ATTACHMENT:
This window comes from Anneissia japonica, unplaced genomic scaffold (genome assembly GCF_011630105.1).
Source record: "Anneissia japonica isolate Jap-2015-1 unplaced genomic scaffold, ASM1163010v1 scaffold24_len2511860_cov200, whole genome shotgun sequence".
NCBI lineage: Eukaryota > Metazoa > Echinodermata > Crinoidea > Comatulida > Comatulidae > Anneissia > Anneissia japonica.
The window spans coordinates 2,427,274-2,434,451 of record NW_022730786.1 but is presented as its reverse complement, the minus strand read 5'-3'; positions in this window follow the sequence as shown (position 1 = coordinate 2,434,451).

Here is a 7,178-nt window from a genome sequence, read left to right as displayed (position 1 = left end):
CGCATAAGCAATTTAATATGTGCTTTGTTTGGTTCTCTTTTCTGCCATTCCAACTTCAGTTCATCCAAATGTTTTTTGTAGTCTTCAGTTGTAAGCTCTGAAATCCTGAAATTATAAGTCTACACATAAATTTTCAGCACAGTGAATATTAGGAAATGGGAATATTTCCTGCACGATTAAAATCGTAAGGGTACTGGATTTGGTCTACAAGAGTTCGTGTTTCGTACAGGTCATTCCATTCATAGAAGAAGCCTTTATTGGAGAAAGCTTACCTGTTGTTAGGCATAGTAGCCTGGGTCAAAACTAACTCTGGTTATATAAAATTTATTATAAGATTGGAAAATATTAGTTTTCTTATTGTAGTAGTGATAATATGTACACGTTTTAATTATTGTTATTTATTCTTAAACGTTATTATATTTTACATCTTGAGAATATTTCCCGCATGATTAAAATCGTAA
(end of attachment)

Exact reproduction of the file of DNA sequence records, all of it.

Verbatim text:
This window comes from Anneissia japonica, unplaced genomic scaffold (genome assembly GCF_011630105.1).
Source record: "Anneissia japonica isolate Jap-2015-1 unplaced genomic scaffold, ASM1163010v1 scaffold24_len2511860_cov200, whole genome shotgun sequence".
NCBI lineage: Eukaryota > Metazoa > Echinodermata > Crinoidea > Comatulida > Comatulidae > Anneissia > Anneissia japonica.
The window spans coordinates 2,427,274-2,434,451 of record NW_022730786.1 but is presented as its reverse complement, the minus strand read 5'-3'; positions in this window follow the sequence as shown (position 1 = coordinate 2,434,451).

Here is a 7,178-nt window from a genome sequence, read left to right as displayed (position 1 = left end):
CGCATAAGCAATTTAATATGTGCTTTGTTTGGTTCTCTTTTCTGCCATTCCAACTTCAGTTCATCCAAATGTTTTTTGTAGTCTTCAGTTGTAAGCTCTGAAATCCTGAAATTATAAGTCTACACATAAATTTTCAGCACAGTGAATATTAGGAAATGGGAATATTTCCTGCACGATTAAAATCGTAAGGGTACTGGATTTGGTCTACAAGAGTTCGTGTTTCGTACAGGTCATTCCATTCATAGAAGAAGCCTTTATTGGAGAAAGCTTACCTGTTGTTAGGCATAGTAGCCTGGGTCAAAACTAACTCTGGTTATATAAAATTTATTATAAGATTGGAAAATATTAGTTTTCTTATTGTAGTAGTGATAATATGTACACGTTTTAATTATTGTTATTTATTCTTAAACGTTATTATATTTTACATCTTGAGAATATTTCCCGCATGATTAAAATCGTAA